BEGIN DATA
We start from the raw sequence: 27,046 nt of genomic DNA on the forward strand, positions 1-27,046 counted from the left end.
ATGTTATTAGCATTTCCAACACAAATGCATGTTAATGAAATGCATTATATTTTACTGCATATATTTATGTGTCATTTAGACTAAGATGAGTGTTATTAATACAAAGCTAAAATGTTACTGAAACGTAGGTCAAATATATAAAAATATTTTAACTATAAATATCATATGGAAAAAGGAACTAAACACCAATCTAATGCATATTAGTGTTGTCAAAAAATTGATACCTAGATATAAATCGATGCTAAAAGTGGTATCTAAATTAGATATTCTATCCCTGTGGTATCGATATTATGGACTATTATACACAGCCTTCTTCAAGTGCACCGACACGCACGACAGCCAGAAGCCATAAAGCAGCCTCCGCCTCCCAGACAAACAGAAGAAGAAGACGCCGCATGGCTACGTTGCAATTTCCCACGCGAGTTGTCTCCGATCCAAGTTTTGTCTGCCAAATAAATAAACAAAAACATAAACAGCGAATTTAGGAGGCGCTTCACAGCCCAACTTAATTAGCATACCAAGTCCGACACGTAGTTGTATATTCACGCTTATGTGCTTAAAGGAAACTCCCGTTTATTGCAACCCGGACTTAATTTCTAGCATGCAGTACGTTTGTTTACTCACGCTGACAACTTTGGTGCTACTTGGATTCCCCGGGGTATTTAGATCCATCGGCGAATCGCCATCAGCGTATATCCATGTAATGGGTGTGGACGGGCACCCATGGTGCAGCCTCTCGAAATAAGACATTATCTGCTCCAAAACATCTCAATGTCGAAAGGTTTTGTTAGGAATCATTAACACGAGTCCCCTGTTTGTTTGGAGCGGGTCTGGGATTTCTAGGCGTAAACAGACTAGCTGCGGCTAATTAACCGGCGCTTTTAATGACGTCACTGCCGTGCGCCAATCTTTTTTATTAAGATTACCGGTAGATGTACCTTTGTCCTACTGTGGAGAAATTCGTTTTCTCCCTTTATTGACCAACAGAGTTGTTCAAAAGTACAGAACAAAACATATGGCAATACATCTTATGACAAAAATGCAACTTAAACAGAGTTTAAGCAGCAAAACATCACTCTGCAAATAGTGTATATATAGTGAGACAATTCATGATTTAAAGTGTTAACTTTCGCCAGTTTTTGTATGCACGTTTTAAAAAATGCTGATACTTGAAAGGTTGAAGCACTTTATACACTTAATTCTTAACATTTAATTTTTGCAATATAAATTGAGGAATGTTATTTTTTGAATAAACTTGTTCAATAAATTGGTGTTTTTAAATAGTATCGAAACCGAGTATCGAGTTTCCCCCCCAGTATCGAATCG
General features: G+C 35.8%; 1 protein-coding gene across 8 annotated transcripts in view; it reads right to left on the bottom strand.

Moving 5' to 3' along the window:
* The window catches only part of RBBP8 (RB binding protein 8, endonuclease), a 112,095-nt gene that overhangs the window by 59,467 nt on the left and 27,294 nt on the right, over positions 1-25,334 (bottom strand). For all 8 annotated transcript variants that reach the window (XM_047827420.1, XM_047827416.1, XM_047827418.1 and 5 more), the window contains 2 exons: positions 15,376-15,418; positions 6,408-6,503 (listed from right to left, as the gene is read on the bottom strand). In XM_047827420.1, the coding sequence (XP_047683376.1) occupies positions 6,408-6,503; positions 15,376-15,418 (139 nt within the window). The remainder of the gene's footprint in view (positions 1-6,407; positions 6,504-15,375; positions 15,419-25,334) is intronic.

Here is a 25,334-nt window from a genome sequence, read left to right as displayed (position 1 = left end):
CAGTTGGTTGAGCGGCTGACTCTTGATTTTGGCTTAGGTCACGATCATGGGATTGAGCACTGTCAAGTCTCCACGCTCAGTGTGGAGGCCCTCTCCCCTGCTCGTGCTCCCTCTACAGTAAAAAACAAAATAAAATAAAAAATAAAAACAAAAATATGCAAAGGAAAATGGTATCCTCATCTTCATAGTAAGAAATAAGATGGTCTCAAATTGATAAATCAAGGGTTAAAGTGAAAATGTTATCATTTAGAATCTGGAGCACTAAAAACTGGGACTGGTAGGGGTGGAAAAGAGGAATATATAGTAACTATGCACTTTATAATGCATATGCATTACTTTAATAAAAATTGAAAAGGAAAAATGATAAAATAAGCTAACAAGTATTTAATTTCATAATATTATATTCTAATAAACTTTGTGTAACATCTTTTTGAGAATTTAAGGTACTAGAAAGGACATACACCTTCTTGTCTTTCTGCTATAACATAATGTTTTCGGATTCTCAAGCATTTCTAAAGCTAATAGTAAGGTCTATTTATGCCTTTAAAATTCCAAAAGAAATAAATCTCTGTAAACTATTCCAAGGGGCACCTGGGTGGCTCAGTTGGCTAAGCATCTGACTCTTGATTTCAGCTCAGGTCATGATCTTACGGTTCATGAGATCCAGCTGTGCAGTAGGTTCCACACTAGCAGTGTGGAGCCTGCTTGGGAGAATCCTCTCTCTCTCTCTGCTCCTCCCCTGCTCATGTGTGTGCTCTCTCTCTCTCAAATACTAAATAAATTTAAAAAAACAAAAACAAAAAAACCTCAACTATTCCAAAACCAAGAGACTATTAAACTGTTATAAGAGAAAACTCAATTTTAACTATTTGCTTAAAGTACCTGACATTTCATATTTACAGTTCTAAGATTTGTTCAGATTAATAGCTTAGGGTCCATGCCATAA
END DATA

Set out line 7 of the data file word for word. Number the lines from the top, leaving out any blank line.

CAGTTGGTTGAGCGGCTGACTCTTGATTTTGGCTTAGGTCACGATCATGGGATTGAGCACTGTCAAGTCTCCACGCTCAGTGTGGAGGCCCTCTCCCCTGCTCGTGCTCCCTCTACAGTAAAAAACAAAATAAAATAAAAAATAAAAACAAAAATATGCAAAGGAAAATGGTATCCTCATCTTCATAGTAAGAAATAAGATGGTCTCAAATTGATAAATCAAGGGTTAAAGTGAAAATGTTATCATTTAGAATCTGGAGCACTAAAAACTGGGACTGGTAGGGGTGGAAAAGAGGAATATATAGTAACTATGCACTTTATAATGCATATGCATTACTTTAATAAAAATTGAAAAGGAAAAATGATAAAATAAGCTAACAAGTATTTAATTTCATAATATTATATTCTAATAAACTTTGTGTAACATCTTTTTGAGAATTTAAGGTACTAGAAAGGACATACACCTTCTTGTCTTTCTGCTATAACATAATGTTTTCGGATTCTCAAGCATTTCTAAAGCTAATAGTAAGGTCTATTTATGCCTTTAAAATTCCAAAAGAAATAAATCTCTGTAAACTATTCCAAGGGGCACCTGGGTGGCTCAGTTGGCTAAGCATCTGACTCTTGATTTCAGCTCAGGTCATGATCTTACGGTTCATGAGATCCAGCTGTGCAGTAGGTTCCACACTAGCAGTGTGGAGCCTGCTTGGGAGAATCCTCTCTCTCTCTCTGCTCCTCCCCTGCTCATGTGTGTGCTCTCTCTCTCTCAAATACTAAATAAATTTAAAAAAACAAAAACAAAAAAACCTCAACTATTCCAAAACCAAGAGACTATTAAACTGTTATAAGAGAAAACTCAATTTTAACTATTTGCTTAAAGTACCTGACATTTCATATTTACAGTTCTAAGATTTGTTCAGATTAATAGCTTAGGGTCCATGCCATAA